Corpus overview


MeSH Disease

Human Phenotype

Hypertension (137)

Pneumonia (29)

Obesity (28)

Fever (27)

Cough (25)


    displaying 1 - 10 records in total 137
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    Clinical course and severity outcome indicators among COVID 19 hospitalized patients in relation to comorbidities distribution Mexican cohort

    Authors: Genny Carrillo; Nina Mendez Dominguez; Kassandra D Santos Zaldivar; Andrea Rochel Perez; Mario Azuela Morales; Osman Cuevas Koh; Alberto Alvarez Baeza

    doi:10.1101/2020.07.31.20165480 Date: 2020-08-04 Source: medRxiv

    Introduction: COVID-19 affected worldwide, causing to date, around 500,000 deaths MESHD. In Mexico, by April 29, the general case fatality was 6.52%, with 11.1% confirmed case TRANS mortality and hospital recovery rate around 72%. Once hospitalized, the odds for recovery and hospital death MESHD rates depend mainly on the patients' comorbidities and age TRANS. In Mexico, triage guidelines use algorithms and risk estimation tools for severity assessment and decision-making. The study's objective is to analyze the underlying conditions of patients hospitalized for COVID-19 in Mexico concerning four severity outcomes. Materials and Methods: Retrospective cohort based on registries of all laboratory-confirmed patients with the COVID-19 infection MESHD that required hospitalization in Mexico. Independent variables were comorbidities and clinical manifestations. Dependent variables were four possible severity outcomes: (a) pneumonia MESHD pneumonia HP, (b) mechanical ventilation (c) intensive care unit, and (d) death MESHD; all of them were coded as binary Results: We included 69,334 hospitalizations of laboratory-confirmed and hospitalized patients to June 30, 2020. Patients were 55.29 years, and 62.61% were male TRANS. Hospital mortality among patients aged TRANS<15 was 9.11%, 51.99% of those aged TRANS >65 died. Male TRANS gender TRANS and increasing age TRANS predicted every severity outcome. Diabetes and hypertension MESHD hypertension HP predicted every severity outcome significantly. Obesity MESHD Obesity HP did not predict mortality, but CKD, respiratory diseases MESHD, cardiopathies were significant predictors. Conclusion: Obesity MESHD Obesity HP increased the risk for pneumonia MESHD pneumonia HP, mechanical ventilation, and intensive care admittance, but it was not a predictor of in-hospital death MESHD. Patients with respiratory diseases MESHD were less prone to develop pneumonia MESHD pneumonia HP, to receive mechanical ventilation and intensive care unit assistance, but they were at higher risk of in-hospital death MESHD.

    Altitude as a protective factor from COVID-19

    Authors: Timothy M Thomson; Fresia Casas; Harold Andre Guerrero; Rómulo Figueroa-Mujica; Francisco C Villafuerte; Claudia Machicado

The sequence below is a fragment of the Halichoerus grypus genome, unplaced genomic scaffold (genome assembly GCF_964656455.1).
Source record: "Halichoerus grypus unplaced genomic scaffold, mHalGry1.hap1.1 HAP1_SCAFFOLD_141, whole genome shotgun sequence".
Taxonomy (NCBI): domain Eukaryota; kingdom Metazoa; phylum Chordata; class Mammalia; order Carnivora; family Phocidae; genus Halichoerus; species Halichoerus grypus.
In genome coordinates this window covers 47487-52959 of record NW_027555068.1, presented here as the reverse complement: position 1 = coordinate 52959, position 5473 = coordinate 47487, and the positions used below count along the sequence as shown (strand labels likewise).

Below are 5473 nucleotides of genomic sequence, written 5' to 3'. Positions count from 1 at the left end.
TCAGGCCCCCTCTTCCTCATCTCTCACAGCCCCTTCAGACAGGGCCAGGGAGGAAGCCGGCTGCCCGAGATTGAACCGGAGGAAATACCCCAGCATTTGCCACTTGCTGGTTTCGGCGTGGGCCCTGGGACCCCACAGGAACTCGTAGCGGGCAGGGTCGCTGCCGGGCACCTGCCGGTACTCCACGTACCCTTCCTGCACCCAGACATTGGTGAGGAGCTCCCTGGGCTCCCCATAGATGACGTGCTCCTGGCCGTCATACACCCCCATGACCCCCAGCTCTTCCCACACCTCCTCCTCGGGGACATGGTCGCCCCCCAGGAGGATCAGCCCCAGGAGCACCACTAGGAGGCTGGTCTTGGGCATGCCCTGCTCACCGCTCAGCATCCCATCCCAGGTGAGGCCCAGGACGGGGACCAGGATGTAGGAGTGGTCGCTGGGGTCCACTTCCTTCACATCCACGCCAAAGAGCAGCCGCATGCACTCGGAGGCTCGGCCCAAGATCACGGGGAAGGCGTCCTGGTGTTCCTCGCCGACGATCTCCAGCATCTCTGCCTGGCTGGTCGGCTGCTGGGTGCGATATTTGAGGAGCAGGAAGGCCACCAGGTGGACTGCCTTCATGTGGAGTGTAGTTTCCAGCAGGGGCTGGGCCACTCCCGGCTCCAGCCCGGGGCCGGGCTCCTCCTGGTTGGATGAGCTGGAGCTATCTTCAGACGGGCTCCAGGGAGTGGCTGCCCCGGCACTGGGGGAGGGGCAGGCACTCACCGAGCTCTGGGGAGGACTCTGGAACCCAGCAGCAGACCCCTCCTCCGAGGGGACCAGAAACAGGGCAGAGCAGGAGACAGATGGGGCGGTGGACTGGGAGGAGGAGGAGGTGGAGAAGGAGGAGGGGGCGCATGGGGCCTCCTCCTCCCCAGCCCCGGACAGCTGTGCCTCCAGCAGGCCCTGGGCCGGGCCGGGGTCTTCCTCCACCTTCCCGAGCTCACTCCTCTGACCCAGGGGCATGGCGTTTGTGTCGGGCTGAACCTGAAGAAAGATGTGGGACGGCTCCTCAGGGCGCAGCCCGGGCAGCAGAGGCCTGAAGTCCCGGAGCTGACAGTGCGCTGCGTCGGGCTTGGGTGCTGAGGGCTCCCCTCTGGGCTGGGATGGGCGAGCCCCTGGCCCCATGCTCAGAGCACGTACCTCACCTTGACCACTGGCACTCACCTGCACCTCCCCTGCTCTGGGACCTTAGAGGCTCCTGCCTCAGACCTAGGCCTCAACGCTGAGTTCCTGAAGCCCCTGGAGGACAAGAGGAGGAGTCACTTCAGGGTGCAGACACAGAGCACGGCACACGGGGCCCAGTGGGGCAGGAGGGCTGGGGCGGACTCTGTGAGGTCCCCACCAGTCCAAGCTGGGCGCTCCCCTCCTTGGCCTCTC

doi:10.1101/2020.08.03.20167262 Date: 2020-08-04 Source: medRxiv

    The COVID-19 pandemic had a delayed onset in South America compared to Asia (outside of China), Europe or North America. In spite of the presumed time advantage for the implementation of preventive measures to help contain its spread, the pandemic in that region followed growth rates that paralleled, and currently exceed, those observed several weeks before in Europe. Indeed, in early August, 2020, many countries in South and Central America presented among the highest rates in the world of COVID-19 confirmed cases TRANS and deaths MESHD per million inhabitants. Here, we have taken an ecological approach to describe the current state of the pandemic in Peru and its dynamics. Our analysis supports a protective effect of altitude from COVID-19 incidence and mortality. Further, we provide circumstantial evidence that internal migration through a specific land route is a significant factor progressively overriding the protection from COVID-19 afforded by high altitude. Finally, we show that protection by altitude is independent of poverty indexes and is inversely correlated with the prevalence SERO in the population of risk factors associated with severe COVID-19, including hypertension MESHD hypertension HP and hypercholesterolemia MESHD hypercholesterolemia HP. We discuss long-term multisystemic adaptations to hypobaric hypoxia MESHD as possible mechanisms that may explain the observed protective effect of high altitude from death MESHD from COVID-19.

    Impact of tocilizumab administration on mortality in severe COVID-19

    Authors: Andrew Tsai; Oumou Diawara; Ronald G Nahass; Luigi Brunetti

    doi:10.1101/2020.07.30.20114959 Date: 2020-08-02 Source: medRxiv

    Background The novel coronavirus disease MESHD 2019 (COVID-19) worldwide pandemic has placed a significant burden on hospitals and healthcare providers. The immune response to this disease MESHD is thought to lead to a cytokine storm, which contributes to the severity of illness. There is an urgent need to confirm whether the use of tocilizumab provides a benefit in individuals with COVID-19. Methods A single-center propensity-score matched cohort study, including all consecutive COVID-19 patients, admitted to the medical center who were either discharged from the medical center or expired between March 1, 2020, and May 5, 2020, was performed. Patients were stratified according to the receipt of tocilizumab for cytokine storm and matched to controls using propensity scores. The primary outcome was in-hospital mortality. Results A total of 132 patients were included in the matched dataset (tocilizumab=66; standard of care=66). Approximately 73% of the patients were male TRANS. Hypertension MESHD Hypertension HP (55%), diabetes mellitus MESHD diabetes mellitus HP (31%), and chronic pulmonary disease MESHD (15%) were the most common comorbidities present. There were 18 deaths MESHD (27.3%) in the tocilizumab group and 18 deaths MESHD (27.3%) in the standard of care group (odds ratio, 1.0; 95% confidence interval, 0.465 - 2.151; p=1.00). Advanced age TRANS, history of myocardial infarction MESHD myocardial infarction HP, dementia MESHD dementia HP, chronic pulmonary disease, heart MESHD failure, and malignancy were significantly more common in patients who died. Interpretation The current analysis does not support the use of tocilizumab for the management of cytokine storm in patients with COVID-19. Use of this therapeutic agent should be limited to the context of a clinical trial until more evidence is available.